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[FYI] (Fwd) FC: US claims victory: stricter export controls on e

------- Forwarded Message Follows -------
Date:          Thu, 03 Dec 1998 19:27:13 -0500
To:            politech@vorlon.mit.edu
From:          Declan McCullagh <declan@well.com>
Subject:       FC: US claims victory: stricter export controls on encryption
Reply-to:      declan@well.com

[So much for the White House's hands-off-the-Net policy. One wonders
what the companies that on Monday applauded Clinton and Gore for their
ostensibly deregulatory approach think about this. --Declan]


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   Volume 5.18	                                 December 3, 1998

                            Published by the
              Electronic Privacy Information Center (EPIC)
                            Washington, D.C.


= [2] International Crypto Agreement Modified

The US Commerce Department reported on December 3 that the Wassenaar
Arrangement, a 33-country group that works on exports of military
goods, has reached an agreement on setting limits on international
transfers of encryption.

The new agreement reportedly allows for exports of crypto products up
to 56 bits for all crypto and 64 bits for mass market software or
hardware. These changes reflect both a relaxation and an increase in
restrictions. Currently, cryptography items are strictly controlled.
However, mass market software is exempt. Only a few countries
including the US currently restrict exports of mass market software.

The decision to implement these changes will remain with each country
and this agreement may not result in any changes in current practice.
As the Secretariat notes on their web page: "The decision to transfer
or deny transfer of any item will be the sole responsibility of each
Participating State. All measures undertaken with respect to the
arrangement will be in accordance with national legislation and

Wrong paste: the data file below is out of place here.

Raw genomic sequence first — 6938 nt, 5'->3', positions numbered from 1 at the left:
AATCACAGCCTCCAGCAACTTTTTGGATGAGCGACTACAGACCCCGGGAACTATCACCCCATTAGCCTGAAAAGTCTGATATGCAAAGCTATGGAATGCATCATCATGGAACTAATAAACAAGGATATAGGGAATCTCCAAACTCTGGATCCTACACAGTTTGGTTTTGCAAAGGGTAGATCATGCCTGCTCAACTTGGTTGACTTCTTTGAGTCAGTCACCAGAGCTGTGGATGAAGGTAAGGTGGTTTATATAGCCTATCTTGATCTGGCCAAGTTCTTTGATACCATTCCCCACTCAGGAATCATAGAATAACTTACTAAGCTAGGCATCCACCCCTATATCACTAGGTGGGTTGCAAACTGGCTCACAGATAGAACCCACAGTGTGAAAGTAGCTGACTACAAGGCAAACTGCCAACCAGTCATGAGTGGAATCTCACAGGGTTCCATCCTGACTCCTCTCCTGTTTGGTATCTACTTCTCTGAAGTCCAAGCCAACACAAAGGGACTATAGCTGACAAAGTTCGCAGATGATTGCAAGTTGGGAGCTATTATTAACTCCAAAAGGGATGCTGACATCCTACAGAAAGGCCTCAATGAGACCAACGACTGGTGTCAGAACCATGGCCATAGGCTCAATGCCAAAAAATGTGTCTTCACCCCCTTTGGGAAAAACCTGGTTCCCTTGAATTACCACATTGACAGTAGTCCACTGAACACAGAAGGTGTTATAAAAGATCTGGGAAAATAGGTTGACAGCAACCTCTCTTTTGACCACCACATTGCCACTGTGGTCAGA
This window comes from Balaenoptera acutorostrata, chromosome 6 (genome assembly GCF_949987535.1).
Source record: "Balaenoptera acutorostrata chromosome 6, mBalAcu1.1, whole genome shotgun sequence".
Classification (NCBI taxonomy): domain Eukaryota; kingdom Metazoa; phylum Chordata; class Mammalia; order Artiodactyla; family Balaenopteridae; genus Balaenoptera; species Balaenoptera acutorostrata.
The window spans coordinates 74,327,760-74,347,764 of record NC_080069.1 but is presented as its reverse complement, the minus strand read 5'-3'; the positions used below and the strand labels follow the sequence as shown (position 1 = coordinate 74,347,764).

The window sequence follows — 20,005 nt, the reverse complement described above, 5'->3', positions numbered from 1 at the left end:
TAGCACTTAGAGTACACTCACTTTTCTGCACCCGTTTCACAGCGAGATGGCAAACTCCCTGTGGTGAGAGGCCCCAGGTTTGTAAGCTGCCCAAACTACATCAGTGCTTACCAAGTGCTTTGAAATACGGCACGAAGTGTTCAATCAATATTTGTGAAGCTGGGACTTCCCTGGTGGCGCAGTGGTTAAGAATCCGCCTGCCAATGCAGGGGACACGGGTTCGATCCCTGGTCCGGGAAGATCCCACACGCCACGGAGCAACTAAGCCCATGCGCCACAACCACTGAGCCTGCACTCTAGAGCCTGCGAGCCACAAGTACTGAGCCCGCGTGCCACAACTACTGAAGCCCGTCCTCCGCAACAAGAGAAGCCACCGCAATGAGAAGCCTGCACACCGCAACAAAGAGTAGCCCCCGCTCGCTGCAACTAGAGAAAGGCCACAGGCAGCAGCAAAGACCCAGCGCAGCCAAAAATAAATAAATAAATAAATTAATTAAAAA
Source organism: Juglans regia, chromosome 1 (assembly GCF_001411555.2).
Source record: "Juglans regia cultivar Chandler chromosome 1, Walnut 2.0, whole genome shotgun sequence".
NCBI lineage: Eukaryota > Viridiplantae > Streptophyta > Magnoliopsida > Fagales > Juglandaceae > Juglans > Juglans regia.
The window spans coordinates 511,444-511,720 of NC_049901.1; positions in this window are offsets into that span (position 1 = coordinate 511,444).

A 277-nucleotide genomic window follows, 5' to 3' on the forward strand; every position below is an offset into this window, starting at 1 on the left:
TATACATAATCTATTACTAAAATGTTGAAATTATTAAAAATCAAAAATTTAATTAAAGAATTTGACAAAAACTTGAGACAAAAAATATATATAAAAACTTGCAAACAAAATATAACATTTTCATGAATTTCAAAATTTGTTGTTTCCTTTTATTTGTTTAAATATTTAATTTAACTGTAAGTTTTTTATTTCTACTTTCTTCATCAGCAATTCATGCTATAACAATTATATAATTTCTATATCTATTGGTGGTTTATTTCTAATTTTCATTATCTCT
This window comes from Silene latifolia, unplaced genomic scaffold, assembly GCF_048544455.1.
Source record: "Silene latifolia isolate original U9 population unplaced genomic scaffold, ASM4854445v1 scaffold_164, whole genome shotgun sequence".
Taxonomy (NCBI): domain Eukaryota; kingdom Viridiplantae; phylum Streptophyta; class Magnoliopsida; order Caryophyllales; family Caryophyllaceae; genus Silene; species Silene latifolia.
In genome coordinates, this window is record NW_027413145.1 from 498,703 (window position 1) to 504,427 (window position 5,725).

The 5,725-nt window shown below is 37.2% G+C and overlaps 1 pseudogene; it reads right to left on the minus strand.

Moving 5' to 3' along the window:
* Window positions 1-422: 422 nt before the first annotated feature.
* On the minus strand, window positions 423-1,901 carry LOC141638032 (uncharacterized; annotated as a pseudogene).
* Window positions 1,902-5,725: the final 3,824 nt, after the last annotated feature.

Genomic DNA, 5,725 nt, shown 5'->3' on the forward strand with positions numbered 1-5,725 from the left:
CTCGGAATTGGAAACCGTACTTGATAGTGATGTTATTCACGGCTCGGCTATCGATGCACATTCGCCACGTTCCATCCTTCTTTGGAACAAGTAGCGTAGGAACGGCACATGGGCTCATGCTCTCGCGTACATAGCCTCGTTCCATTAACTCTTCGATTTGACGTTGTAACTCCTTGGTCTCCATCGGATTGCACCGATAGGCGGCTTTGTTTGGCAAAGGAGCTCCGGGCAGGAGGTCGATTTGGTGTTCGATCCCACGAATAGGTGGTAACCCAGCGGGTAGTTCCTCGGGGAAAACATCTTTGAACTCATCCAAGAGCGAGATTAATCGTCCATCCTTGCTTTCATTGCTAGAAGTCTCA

policies and will be implemented on the basis of national discretion."
The US has been lobbying the other members to adopt more restrictive
laws. However, many nations such as Finland, Canada and Ireland have
announced domestic policies in the past year which allow for more
liberal exports.

Earlier this year members of the Global Internet Liberty Campaign, an
international organizations of civil liberties groups around the
world, wrote to the Wassenaar Secretariat and urged the removal of
controls on cryptography. The GILC Statement said that "failure to
protect the free use and distribution of cryptographic software will
jeopardize the life and freedom of human rights activists, journalists
and political activists all over the world."

The announcement from the US Department of Commerce on the new
Wassenaar controls came in the same week that the White House said
that it would pursue a policy of "self-regulation" for Internet

More information on Wassenaar is available from:


GILC Statement:


WASHINGTON, Dec 3 (Reuters) - Clinton administration officials on
Thursday said they had persuaded other leading countries to impose
strict new export controls on computer data-scrambling products under
the guise of arms control.

At a meeting on Thursday in Vienna, the 33 nations that have signed
the Wassenaar Arrangement limiting arms exports -- including Japan,
Germany and Britain -- agreed to impose controls on the most powerful
data-scrambling technologies, including for the first time mass-market
software, U.S. special envoy for cryptography David Aaron told


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